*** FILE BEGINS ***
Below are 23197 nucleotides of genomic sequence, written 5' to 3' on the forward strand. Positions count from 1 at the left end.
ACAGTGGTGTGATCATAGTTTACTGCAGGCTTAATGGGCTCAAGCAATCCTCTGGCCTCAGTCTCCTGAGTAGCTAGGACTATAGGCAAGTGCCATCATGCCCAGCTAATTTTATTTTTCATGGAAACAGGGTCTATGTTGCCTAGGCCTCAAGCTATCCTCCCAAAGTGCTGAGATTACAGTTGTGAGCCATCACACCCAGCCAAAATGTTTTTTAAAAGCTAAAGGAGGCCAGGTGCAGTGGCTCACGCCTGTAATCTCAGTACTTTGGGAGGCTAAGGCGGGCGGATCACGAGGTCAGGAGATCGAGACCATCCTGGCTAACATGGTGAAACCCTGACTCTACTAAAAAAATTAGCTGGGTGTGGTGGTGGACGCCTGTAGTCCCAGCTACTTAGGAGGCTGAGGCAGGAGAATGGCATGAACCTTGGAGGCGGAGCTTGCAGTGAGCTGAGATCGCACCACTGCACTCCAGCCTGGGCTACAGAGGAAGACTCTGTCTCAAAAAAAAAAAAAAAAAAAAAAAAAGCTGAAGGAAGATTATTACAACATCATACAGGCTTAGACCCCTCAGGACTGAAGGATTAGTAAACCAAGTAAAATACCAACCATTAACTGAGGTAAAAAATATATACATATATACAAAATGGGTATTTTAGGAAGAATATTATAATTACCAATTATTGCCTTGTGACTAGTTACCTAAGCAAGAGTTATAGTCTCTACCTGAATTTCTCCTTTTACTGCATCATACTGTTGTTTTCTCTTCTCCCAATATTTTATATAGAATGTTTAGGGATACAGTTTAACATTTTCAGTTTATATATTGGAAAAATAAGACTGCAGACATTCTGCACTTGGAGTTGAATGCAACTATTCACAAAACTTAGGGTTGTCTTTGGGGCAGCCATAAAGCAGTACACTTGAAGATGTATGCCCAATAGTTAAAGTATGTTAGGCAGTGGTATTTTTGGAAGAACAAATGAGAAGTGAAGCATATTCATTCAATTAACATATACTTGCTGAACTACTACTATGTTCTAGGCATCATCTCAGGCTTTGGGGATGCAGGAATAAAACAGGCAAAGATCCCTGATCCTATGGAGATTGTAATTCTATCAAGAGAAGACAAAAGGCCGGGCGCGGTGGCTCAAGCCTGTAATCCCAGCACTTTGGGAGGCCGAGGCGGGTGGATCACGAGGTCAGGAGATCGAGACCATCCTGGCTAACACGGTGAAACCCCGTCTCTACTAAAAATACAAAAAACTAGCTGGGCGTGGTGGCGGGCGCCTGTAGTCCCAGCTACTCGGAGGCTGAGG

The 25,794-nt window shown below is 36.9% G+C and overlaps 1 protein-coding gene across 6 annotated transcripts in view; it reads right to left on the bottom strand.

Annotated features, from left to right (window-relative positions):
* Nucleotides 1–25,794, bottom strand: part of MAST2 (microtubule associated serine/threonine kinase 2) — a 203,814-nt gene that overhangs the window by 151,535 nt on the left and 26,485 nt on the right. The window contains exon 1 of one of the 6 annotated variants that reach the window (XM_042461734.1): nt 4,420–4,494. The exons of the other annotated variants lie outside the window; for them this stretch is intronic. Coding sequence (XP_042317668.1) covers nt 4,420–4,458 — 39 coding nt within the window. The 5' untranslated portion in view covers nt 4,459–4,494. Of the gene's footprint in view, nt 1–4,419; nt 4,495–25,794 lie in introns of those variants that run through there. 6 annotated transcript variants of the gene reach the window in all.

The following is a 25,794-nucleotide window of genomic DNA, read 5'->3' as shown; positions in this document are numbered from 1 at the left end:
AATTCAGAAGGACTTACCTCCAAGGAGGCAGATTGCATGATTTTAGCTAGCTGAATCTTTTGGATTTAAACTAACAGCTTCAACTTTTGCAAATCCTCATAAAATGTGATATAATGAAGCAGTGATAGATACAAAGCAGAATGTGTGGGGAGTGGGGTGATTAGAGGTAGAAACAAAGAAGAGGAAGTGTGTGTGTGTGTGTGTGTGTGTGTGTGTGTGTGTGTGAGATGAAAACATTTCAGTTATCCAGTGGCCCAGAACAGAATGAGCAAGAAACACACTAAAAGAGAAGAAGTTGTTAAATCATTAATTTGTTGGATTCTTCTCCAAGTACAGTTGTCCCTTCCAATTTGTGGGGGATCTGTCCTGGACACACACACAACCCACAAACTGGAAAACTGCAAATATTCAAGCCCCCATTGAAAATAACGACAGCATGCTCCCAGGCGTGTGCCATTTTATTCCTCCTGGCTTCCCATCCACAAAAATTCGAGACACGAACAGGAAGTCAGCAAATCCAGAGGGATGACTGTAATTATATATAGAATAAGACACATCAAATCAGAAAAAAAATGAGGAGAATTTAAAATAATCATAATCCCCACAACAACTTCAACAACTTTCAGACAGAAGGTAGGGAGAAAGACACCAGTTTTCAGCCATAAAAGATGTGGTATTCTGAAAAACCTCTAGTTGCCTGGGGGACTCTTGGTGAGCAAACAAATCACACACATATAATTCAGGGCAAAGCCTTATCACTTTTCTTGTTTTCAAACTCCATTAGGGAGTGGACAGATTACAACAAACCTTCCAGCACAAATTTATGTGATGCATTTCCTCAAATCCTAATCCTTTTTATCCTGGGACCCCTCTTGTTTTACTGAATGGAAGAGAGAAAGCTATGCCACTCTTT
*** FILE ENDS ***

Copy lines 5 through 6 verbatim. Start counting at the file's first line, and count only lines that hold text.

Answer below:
* Nucleotides 1–25,794, bottom strand: part of MAST2 (microtubule associated serine/threonine kinase 2) — a 203,814-nt gene that overhangs the window by 151,535 nt on the left and 26,485 nt on the right. The window contains exon 1 of one of the 6 annotated variants that reach the window (XM_042461734.1): nt 4,420–4,494. The exons of the other annotated variants lie outside the window; for them this stretch is intronic. Coding sequence (XP_042317668.1) covers nt 4,420–4,458 — 39 coding nt within the window. The 5' untranslated portion in view covers nt 4,459–4,494. Of the gene's footprint in view, nt 1–4,419; nt 4,495–25,794 lie in introns of those variants that run through there. 6 annotated transcript variants of the gene reach the window in all.

The following is a 25,794-nucleotide window of genomic DNA, read 5'->3' as shown; positions in this document are numbered from 1 at the left end: